Researchers are uncertain of the exact causes of transverse myelitis. The inflammation that causes such extensive damage to nerve fibers of the spinal cord may result from viral infections, abnormal immune reactions, or insufficient blood flow through the blood vessels located in the spinal cord. Transverse myelitis also may occur as a complication of syphilis, measles, Lyme disease, and some vaccinations, including those for chickenpox and rabies. Cases in which a cause cannot be identified are called idiopathic.
Transverse myelitis often develops following viral infections. Infectious agents suspected of causing transverse myelitis include varicella zoster (the virus that causes chickenpox and shingles), herpes simplex, cytomegalovirus, Epstein-Barr, influenza, echovirus, human immunodeficiency virus (HIV), hepatitis A, and rubella. Bacterial skin infections, middle-ear infections (otitis media), and Mycoplasma pneumoniae (bacterial pneumonia) have also been associated with the condition.
In post-infectious cases of transverse myelitis, immune system mechanisms, rather than active viral or bacterial infections, appear to play an important role in causing damage to spinal nerves. Although researchers have not yet identified the precise mechanisms of spinal cord injury in these cases, stimulation of the immune system in response to infection indicates that an autoimmune reaction may be responsible. In autoimmune diseases, the immune system, which normally protects the body from foreign organisms, mistakenly attacks the body’s own tissue, causing inflammation and, in some cases, damage to myelin within the spinal cord.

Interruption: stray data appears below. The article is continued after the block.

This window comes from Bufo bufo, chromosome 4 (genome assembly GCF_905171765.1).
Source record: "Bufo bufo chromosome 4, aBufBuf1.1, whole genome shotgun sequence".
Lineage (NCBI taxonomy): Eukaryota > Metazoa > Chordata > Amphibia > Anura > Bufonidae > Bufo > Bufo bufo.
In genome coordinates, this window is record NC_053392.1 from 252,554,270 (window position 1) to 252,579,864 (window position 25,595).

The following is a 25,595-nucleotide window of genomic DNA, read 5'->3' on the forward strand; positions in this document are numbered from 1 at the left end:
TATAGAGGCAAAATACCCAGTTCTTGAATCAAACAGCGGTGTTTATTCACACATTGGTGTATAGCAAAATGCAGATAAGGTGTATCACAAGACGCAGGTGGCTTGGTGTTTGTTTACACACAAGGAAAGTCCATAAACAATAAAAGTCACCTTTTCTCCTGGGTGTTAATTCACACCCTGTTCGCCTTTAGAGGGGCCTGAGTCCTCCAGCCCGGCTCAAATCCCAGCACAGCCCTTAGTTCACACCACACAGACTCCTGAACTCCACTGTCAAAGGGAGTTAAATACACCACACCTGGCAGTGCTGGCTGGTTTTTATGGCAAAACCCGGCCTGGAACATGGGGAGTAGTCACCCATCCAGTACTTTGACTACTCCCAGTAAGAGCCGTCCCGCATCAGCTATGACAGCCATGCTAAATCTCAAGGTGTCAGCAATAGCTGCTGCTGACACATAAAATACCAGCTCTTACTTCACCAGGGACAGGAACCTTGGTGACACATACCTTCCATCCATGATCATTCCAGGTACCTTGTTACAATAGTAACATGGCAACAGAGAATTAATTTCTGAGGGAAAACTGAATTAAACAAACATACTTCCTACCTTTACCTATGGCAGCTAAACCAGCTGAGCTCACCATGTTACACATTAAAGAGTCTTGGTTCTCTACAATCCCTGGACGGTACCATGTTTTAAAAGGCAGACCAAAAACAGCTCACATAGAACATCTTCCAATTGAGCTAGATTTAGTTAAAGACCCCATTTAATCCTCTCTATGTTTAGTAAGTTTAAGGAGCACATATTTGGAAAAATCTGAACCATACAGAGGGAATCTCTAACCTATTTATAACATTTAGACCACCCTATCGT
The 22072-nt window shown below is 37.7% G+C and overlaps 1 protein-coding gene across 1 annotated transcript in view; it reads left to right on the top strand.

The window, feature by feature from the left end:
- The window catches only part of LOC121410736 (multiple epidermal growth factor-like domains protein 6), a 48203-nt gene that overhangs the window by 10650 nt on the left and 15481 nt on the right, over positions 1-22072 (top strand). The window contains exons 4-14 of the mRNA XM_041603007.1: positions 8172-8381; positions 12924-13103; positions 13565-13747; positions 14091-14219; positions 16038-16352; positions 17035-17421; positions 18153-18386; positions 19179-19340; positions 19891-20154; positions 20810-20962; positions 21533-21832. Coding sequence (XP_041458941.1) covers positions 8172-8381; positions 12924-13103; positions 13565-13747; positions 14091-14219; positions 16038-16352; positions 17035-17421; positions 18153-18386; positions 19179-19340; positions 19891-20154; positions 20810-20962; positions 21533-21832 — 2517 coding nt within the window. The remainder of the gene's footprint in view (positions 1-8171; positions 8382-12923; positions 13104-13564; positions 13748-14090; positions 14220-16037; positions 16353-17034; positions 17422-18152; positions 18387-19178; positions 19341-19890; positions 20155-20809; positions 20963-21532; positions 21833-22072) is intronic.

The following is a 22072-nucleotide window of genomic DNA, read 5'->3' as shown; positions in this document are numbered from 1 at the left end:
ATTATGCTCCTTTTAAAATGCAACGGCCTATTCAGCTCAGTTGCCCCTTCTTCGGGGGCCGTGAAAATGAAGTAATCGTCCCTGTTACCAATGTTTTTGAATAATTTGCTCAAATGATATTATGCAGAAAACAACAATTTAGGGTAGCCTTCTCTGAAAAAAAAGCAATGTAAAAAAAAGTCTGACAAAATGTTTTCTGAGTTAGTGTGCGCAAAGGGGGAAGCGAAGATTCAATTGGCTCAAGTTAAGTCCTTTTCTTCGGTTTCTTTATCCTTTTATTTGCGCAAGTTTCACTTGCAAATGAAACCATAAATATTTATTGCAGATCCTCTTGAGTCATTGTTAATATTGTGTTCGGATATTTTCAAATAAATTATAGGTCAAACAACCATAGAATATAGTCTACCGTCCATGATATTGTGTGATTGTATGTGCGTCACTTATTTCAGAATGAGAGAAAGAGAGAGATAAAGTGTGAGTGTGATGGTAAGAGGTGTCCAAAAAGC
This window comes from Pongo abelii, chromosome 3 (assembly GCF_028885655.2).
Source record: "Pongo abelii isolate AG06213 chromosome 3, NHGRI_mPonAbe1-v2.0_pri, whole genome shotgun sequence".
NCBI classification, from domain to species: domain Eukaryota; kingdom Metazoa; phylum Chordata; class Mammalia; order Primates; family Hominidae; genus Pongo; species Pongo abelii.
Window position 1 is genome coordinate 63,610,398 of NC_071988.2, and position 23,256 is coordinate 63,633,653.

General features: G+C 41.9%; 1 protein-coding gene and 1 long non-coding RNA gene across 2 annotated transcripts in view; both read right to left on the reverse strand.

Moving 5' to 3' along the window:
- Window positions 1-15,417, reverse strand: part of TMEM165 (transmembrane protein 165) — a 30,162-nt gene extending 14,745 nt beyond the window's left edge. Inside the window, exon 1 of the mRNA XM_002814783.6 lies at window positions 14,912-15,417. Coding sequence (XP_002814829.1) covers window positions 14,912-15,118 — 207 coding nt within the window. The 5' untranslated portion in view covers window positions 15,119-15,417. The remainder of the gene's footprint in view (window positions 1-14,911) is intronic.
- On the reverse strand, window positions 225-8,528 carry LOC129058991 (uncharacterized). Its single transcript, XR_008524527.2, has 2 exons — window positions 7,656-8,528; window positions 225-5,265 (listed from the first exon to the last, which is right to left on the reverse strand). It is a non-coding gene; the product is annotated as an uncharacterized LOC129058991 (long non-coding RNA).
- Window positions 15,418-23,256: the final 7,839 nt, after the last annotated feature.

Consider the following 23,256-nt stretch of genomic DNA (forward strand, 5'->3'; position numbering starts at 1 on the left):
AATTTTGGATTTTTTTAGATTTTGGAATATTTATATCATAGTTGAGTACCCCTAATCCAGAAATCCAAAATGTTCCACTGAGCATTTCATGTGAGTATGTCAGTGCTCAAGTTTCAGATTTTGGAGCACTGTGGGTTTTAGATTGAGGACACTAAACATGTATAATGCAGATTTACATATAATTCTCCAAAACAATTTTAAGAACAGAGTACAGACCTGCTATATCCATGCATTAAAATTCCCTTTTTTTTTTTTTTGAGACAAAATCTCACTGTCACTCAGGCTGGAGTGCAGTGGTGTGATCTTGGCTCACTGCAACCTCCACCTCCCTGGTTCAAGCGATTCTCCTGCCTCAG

Because some affected individuals also have autoimmune diseases such as systemic lupus erythematosus, Sjogren’s syndrome, and sarcoidosis, some scientists suggest that transverse myelitis may also be an autoimmune disorder. In addition, some cancers may trigger an abnormal immune response that may lead to transverse myelitis.
An acute, rapidly progressing form of transverse myelitis sometimes signals the first attack of multiple sclerosis (MS), however, studies indicate that most people who develop transverse myelitis do not go on to develop MS. Patients with transverse myelitis should nonetheless be screened for MS because patients with this diagnosis will require different treatments.
Some cases of transverse myelitis result from spinal arteriovenous malformations (abnormalities that alter normal patterns of blood flow) or vascular diseases such as atherosclerosis that cause ischemia, a reduction in normal levels of oxygen in spinal cord tissues. Ischemia can result from bleeding (hemorrhage) within the spinal cord, blood vessel blockage or narrowing, or other less common factors. Blood vessels bring oxygen and nutrients to spinal cord tissues and remove metabolic waste products. When these vessels become narrowed or blocked, they cannot deliver sufficient amounts of oxygen-laden blood to spinal cord tissues. When a specific region of the spinal cord becomes starved of oxygen, or ischemic, nerve cells and fibers may begin to deteriorate relatively quickly. This damage may cause widespread inflammation, sometimes leading to transverse myelitis. Most people who develop the condition as a result of vascular disease are past the age of 50, have cardiac disease, or have recently undergone a chest or abdominal operation.